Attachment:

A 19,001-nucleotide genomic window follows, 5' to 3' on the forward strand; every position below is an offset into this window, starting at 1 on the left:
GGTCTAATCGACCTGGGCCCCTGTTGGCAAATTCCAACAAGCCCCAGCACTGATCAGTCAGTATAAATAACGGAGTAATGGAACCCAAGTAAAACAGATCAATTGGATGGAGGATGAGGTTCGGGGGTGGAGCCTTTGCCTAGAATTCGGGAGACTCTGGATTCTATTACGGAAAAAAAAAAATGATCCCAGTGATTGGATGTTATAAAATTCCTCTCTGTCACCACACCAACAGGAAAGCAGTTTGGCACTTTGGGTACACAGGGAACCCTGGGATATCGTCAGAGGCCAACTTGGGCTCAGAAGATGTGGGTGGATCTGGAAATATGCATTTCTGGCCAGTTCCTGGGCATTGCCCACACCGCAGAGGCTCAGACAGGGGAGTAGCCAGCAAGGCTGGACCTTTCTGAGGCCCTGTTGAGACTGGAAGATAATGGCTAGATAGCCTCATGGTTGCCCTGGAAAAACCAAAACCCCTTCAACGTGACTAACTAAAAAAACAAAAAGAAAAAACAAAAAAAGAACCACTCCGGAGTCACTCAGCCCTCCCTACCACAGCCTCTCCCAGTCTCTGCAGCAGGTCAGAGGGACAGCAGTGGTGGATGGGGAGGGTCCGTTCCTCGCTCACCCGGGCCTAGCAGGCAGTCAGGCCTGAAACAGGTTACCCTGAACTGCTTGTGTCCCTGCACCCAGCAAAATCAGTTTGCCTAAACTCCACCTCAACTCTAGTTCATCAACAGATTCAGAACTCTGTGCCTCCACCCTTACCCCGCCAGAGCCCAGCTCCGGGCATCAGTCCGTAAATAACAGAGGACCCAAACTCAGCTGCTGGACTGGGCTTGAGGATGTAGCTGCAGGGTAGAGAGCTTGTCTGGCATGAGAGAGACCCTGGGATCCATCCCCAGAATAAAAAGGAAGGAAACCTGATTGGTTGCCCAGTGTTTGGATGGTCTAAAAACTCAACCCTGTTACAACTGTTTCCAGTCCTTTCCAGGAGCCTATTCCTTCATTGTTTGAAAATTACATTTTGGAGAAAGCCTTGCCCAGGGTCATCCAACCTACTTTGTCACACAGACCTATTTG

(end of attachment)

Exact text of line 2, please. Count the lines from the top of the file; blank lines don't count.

GGTCTAATCGACCTGGGCCCCTGTTGGCAAATTCCAACAAGCCCCAGCACTGATCAGTCAGTATAAATAACGGAGTAATGGAACCCAAGTAAAACAGATCAATTGGATGGAGGATGAGGTTCGGGGGTGGAGCCTTTGCCTAGAATTCGGGAGACTCTGGATTCTATTACGGAAAAAAAAAAATGATCCCAGTGATTGGATGTTATAAAATTCCTCTCTGTCACCACACCAACAGGAAAGCAGTTTGGCACTTTGGGTACACAGGGAACCCTGGGATATCGTCAGAGGCCAACTTGGGCTCAGAAGATGTGGGTGGATCTGGAAATATGCATTTCTGGCCAGTTCCTGGGCATTGCCCACACCGCAGAGGCTCAGACAGGGGAGTAGCCAGCAAGGCTGGACCTTTCTGAGGCCCTGTTGAGACTGGAAGATAATGGCTAGATAGCCTCATGGTTGCCCTGGAAAAACCAAAACCCCTTCAACGTGACTAACTAAAAAAACAAAAAGAAAAAACAAAAAAAGAACCACTCCGGAGTCACTCAGCCCTCCCTACCACAGCCTCTCCCAGTCTCTGCAGCAGGTCAGAGGGACAGCAGTGGTGGATGGGGAGGGTCCGTTCCTCGCTCACCCGGGCCTAGCAGGCAGTCAGGCCTGAAACAGGTTACCCTGAACTGCTTGTGTCCCTGCACCCAGCAAAATCAGTTTGCCTAAACTCCACCTCAACTCTAGTTCATCAACAGATTCAGAACTCTGTGCCTCCACCCTTACCCCGCCAGAGCCCAGCTCCGGGCATCAGTCCGTAAATAACAGAGGACCCAAACTCAGCTGCTGGACTGGGCTTGAGGATGTAGCTGCAGGGTAGAGAGCTTGTCTGGCATGAGAGAGACCCTGGGATCCATCCCCAGAATAAAAAGGAAGGAAACCTGATTGGTTGCCCAGTGTTTGGATGGTCTAAAAACTCAACCCTGTTACAACTGTTTCCAGTCCTTTCCAGGAGCCTATTCCTTCATTGTTTGAAAATTACATTTTGGAGAAAGCCTTGCCCAGGGTCATCCAACCTACTTTGTCACACAGACCTATTTG